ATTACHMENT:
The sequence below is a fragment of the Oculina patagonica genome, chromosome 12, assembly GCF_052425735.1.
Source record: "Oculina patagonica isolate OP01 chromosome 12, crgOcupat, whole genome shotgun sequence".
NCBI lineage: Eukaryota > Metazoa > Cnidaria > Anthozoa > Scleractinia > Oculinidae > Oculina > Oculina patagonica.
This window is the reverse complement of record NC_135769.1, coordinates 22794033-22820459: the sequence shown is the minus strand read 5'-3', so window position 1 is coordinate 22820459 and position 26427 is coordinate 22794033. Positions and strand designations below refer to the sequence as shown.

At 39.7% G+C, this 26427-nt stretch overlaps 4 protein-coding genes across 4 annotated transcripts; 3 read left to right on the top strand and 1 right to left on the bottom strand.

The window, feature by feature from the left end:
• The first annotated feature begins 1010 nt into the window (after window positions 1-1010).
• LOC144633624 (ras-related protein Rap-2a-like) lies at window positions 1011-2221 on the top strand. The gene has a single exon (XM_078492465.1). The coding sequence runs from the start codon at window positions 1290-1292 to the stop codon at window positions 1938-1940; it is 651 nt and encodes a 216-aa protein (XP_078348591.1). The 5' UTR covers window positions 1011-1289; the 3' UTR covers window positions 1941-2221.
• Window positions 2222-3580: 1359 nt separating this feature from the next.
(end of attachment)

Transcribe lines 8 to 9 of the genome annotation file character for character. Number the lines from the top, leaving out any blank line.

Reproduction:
• LOC144633624 (ras-related protein Rap-2a-like) lies at window positions 1011-2221 on the top strand. The gene has a single exon (XM_078492465.1). The coding sequence runs from the start codon at window positions 1290-1292 to the stop codon at window positions 1938-1940; it is 651 nt and encodes a 216-aa protein (XP_078348591.1). The 5' UTR covers window positions 1011-1289; the 3' UTR covers window positions 1941-2221.
• Window positions 2222-3580: 1359 nt separating this feature from the next.